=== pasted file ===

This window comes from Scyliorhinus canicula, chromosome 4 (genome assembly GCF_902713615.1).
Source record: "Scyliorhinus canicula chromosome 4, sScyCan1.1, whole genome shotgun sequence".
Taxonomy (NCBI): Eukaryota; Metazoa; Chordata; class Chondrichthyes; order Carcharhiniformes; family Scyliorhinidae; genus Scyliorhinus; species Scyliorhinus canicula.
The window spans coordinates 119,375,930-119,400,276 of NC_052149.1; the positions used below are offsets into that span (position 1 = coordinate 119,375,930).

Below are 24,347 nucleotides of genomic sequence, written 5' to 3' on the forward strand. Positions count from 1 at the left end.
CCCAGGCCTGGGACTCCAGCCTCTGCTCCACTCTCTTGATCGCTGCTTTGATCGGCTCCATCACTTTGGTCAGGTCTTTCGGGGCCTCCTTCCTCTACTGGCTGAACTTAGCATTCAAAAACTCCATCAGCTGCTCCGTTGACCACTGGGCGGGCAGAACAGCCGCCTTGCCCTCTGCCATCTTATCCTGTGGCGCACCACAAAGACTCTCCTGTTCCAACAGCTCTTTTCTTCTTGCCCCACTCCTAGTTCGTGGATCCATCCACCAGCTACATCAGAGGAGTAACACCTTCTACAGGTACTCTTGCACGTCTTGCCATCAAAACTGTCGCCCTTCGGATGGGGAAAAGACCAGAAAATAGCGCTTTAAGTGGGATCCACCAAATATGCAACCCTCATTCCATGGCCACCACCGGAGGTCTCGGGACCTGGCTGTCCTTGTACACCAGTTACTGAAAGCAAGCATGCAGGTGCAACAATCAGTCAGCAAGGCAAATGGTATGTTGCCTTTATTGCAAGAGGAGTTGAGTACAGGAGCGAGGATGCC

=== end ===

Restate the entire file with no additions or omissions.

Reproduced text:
This window comes from Scyliorhinus canicula, chromosome 4 (genome assembly GCF_902713615.1).
Source record: "Scyliorhinus canicula chromosome 4, sScyCan1.1, whole genome shotgun sequence".
Taxonomy (NCBI): Eukaryota; Metazoa; Chordata; class Chondrichthyes; order Carcharhiniformes; family Scyliorhinidae; genus Scyliorhinus; species Scyliorhinus canicula.
The window spans coordinates 119,375,930-119,400,276 of NC_052149.1; the positions used below are offsets into that span (position 1 = coordinate 119,375,930).

Below are 24,347 nucleotides of genomic sequence, written 5' to 3' on the forward strand. Positions count from 1 at the left end.
CCCAGGCCTGGGACTCCAGCCTCTGCTCCACTCTCTTGATCGCTGCTTTGATCGGCTCCATCACTTTGGTCAGGTCTTTCGGGGCCTCCTTCCTCTACTGGCTGAACTTAGCATTCAAAAACTCCATCAGCTGCTCCGTTGACCACTGGGCGGGCAGAACAGCCGCCTTGCCCTCTGCCATCTTATCCTGTGGCGCACCACAAAGACTCTCCTGTTCCAACAGCTCTTTTCTTCTTGCCCCACTCCTAGTTCGTGGATCCATCCACCAGCTACATCAGAGGAGTAACACCTTCTACAGGTACTCTTGCACGTCTTGCCATCAAAACTGTCGCCCTTCGGATGGGGAAAAGACCAGAAAATAGCGCTTTAAGTGGGATCCACCAAATATGCAACCCTCATTCCATGGCCACCACCGGAGGTCTCGGGACCTGGCTGTCCTTGTACACCAGTTACTGAAAGCAAGCATGCAGGTGCAACAATCAGTCAGCAAGGCAAATGGTATGTTGCCTTTATTGCAAGAGGAGTTGAGTACAGGAGCGAGGATGCC